|Type of Publication:||Article|
|Journal:||Journal of Biopharmaceutical Statistics||Volume:||21|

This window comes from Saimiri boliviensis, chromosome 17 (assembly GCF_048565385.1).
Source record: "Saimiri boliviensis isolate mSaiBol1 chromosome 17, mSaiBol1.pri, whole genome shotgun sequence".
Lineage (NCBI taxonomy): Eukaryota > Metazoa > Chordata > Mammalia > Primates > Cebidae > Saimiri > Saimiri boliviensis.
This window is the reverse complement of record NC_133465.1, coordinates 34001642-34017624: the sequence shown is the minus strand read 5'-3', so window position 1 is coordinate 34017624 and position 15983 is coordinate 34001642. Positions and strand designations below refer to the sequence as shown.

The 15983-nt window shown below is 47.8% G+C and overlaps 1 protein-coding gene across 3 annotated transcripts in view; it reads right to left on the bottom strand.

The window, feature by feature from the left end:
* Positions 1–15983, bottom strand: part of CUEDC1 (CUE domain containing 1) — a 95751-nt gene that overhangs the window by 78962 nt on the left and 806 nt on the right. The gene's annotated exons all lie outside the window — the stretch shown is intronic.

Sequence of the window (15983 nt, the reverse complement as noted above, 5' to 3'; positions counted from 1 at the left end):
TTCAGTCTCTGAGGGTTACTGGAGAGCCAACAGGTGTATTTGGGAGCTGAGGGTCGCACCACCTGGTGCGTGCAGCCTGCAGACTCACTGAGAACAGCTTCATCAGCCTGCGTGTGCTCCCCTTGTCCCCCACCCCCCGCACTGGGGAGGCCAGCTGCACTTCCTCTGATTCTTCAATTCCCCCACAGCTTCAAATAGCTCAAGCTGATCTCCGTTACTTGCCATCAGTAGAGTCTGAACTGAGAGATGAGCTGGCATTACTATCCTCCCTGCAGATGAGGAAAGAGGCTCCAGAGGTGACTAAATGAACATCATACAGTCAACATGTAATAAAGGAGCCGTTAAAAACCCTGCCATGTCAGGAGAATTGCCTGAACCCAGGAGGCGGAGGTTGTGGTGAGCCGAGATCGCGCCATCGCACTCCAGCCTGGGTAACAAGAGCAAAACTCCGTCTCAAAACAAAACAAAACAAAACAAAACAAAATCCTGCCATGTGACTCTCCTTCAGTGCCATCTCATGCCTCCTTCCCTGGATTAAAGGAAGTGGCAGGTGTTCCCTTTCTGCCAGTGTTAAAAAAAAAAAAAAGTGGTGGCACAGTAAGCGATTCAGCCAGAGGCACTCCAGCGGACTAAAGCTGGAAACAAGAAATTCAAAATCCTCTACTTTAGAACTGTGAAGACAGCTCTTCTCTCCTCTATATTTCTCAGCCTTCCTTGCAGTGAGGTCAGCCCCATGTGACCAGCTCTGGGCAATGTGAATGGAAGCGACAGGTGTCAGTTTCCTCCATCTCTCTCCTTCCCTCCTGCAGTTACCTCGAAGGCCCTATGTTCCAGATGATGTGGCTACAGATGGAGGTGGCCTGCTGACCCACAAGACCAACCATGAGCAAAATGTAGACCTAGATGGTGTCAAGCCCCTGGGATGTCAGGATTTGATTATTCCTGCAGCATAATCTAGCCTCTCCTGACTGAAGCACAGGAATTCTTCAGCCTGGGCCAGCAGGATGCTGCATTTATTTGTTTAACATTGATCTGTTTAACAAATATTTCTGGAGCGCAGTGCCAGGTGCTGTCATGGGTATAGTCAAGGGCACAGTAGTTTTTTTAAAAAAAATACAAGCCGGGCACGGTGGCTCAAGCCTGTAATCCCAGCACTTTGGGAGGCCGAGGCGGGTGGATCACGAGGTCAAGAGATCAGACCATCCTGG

In longitudinal clinical studies, after randomization at baseline, subjects are followed for a period of time for development of symptoms. A mixed model for repeated measures (MMRM) can be used to analyze data from such studies. Fitzmaurice et al. (2004) outlined five approaches for handling baseline responses in an MMRM analysis. They are: (1) Retain the baselines as part of the outcome vector and make no assumptions about group differences in the mean response at baseline. (2) Retain the baselines as part of the outcome vector and assume the group means are equal at baseline. (3) Subtract the baselines from all of the remaining post-baseline responses, and analyze the differences from baseline. (4) Use the baselines as a covariate in the analysis of the post-baseline responses, assuming homogeneous regression slopes. (5) Use the baselines as a covariate in the analysis of the post-baseline responses, allowing different regression slopes. In this paper, we evaluate these five approaches in the presence of data missing at random. We evaluate the approaches based on the bias of the estimate and the coverage accuracy of the confidence interval. The results suggest that strategies 2 and 5 are recommended.